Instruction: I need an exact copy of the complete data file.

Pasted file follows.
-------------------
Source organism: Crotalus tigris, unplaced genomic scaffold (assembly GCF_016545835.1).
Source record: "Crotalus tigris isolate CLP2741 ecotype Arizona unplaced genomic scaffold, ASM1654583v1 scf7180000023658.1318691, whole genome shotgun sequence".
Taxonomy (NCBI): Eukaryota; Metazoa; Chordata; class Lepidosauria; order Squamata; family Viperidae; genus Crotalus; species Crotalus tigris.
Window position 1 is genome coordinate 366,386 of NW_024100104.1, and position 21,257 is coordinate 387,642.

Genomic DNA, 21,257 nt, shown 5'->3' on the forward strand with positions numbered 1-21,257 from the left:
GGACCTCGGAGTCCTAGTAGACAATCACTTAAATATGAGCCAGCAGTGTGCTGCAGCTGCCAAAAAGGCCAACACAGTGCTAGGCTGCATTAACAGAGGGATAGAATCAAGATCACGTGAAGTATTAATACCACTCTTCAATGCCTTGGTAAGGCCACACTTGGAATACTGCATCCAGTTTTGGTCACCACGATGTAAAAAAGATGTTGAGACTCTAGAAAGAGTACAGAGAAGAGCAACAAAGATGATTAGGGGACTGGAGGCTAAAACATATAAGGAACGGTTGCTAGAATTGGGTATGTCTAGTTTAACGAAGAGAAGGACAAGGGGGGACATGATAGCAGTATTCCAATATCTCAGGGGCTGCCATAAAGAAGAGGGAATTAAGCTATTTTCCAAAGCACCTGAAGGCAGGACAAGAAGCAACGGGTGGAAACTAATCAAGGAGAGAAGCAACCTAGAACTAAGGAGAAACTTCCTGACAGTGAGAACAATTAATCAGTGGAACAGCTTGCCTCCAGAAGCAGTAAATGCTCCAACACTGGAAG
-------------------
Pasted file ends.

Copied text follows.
Source organism: Crotalus tigris, unplaced genomic scaffold (assembly GCF_016545835.1).
Source record: "Crotalus tigris isolate CLP2741 ecotype Arizona unplaced genomic scaffold, ASM1654583v1 scf7180000023658.1318691, whole genome shotgun sequence".
Taxonomy (NCBI): Eukaryota; Metazoa; Chordata; class Lepidosauria; order Squamata; family Viperidae; genus Crotalus; species Crotalus tigris.
Window position 1 is genome coordinate 366,386 of NW_024100104.1, and position 21,257 is coordinate 387,642.

Genomic DNA, 21,257 nt, shown 5'->3' on the forward strand with positions numbered 1-21,257 from the left:
GGACCTCGGAGTCCTAGTAGACAATCACTTAAATATGAGCCAGCAGTGTGCTGCAGCTGCCAAAAAGGCCAACACAGTGCTAGGCTGCATTAACAGAGGGATAGAATCAAGATCACGTGAAGTATTAATACCACTCTTCAATGCCTTGGTAAGGCCACACTTGGAATACTGCATCCAGTTTTGGTCACCACGATGTAAAAAAGATGTTGAGACTCTAGAAAGAGTACAGAGAAGAGCAACAAAGATGATTAGGGGACTGGAGGCTAAAACATATAAGGAACGGTTGCTAGAATTGGGTATGTCTAGTTTAACGAAGAGAAGGACAAGGGGGGACATGATAGCAGTATTCCAATATCTCAGGGGCTGCCATAAAGAAGAGGGAATTAAGCTATTTTCCAAAGCACCTGAAGGCAGGACAAGAAGCAACGGGTGGAAACTAATCAAGGAGAGAAGCAACCTAGAACTAAGGAGAAACTTCCTGACAGTGAGAACAATTAATCAGTGGAACAGCTTGCCTCCAGAAGCAGTAAATGCTCCAACACTGGAAG